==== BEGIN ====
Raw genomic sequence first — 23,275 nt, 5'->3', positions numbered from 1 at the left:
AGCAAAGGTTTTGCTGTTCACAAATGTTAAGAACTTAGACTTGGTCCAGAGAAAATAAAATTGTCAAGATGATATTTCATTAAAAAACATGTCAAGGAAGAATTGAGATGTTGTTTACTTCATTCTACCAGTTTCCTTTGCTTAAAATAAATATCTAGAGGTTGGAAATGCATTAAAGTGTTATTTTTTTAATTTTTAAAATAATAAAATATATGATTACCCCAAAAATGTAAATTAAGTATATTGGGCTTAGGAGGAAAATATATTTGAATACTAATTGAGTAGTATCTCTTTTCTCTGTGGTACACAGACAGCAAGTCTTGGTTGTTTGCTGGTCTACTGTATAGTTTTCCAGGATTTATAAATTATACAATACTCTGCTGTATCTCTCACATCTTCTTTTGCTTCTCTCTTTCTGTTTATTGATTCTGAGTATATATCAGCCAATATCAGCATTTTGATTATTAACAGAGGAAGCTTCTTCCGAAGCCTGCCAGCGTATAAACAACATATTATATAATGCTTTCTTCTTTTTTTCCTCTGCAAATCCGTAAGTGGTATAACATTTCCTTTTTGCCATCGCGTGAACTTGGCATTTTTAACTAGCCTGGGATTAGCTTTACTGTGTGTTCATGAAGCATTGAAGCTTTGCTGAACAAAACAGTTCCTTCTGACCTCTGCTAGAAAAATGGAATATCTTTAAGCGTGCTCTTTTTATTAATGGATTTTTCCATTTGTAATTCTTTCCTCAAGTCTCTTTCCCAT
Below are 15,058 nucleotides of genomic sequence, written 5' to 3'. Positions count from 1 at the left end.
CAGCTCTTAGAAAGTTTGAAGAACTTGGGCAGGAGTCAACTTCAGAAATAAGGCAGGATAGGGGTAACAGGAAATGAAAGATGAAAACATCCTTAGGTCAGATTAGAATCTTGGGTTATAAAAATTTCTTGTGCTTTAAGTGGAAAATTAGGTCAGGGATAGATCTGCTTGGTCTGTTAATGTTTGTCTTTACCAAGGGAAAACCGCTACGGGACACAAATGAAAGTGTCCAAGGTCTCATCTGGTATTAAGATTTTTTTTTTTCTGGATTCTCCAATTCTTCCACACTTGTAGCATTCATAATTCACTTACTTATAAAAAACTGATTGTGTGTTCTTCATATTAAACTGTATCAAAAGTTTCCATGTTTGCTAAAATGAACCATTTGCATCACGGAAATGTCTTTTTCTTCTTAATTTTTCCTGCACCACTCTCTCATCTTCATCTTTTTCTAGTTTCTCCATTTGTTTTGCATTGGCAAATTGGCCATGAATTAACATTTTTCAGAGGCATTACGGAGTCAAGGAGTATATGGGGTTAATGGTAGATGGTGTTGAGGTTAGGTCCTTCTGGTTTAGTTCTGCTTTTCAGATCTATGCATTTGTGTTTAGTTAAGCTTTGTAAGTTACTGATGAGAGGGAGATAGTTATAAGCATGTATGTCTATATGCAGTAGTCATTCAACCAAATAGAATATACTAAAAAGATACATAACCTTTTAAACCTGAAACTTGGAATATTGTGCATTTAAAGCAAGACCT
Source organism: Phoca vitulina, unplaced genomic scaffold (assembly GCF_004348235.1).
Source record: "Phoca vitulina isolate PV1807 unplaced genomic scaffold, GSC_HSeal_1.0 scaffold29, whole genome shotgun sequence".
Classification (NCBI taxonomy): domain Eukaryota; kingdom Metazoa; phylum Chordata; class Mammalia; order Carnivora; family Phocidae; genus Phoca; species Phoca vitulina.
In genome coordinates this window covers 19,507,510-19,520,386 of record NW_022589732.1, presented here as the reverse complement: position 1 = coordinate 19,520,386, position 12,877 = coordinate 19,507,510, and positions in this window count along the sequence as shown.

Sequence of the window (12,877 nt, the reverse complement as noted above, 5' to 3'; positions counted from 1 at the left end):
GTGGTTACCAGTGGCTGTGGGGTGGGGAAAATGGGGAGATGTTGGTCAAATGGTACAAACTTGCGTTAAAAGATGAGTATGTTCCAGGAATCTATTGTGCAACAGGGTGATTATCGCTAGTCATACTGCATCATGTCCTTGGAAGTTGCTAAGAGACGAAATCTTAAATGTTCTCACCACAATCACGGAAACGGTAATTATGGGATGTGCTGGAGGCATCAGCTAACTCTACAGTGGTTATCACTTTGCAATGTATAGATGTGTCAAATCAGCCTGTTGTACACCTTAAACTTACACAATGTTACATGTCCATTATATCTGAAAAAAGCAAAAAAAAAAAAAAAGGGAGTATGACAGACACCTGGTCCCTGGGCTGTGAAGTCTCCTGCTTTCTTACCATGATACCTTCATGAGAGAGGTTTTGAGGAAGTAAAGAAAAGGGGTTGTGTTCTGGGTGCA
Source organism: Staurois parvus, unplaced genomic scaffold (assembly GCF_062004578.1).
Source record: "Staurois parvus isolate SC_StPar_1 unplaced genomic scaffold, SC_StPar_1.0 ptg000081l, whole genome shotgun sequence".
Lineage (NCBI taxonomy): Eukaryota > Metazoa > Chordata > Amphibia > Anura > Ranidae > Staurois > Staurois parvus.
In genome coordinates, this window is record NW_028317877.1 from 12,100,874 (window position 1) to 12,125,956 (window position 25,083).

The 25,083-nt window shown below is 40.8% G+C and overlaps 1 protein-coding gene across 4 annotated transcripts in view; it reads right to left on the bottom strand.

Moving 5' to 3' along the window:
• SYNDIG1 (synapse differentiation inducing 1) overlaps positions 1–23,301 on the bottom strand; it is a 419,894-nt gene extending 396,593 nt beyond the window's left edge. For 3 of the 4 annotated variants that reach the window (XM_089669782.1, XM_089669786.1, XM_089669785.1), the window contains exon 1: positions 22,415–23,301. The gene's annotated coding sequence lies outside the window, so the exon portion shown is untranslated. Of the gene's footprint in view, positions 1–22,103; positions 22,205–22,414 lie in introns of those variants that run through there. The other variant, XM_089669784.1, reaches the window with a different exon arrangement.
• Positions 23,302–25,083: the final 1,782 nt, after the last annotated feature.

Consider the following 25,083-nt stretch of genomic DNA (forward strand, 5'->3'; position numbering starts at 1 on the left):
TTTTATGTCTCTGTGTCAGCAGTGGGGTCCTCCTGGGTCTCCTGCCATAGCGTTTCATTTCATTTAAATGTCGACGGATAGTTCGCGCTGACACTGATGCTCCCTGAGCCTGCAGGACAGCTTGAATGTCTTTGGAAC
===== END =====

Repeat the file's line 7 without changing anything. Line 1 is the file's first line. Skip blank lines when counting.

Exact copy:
Classification (NCBI taxonomy): domain Eukaryota; kingdom Metazoa; phylum Chordata; class Mammalia; order Carnivora; family Phocidae; genus Phoca; species Phoca vitulina.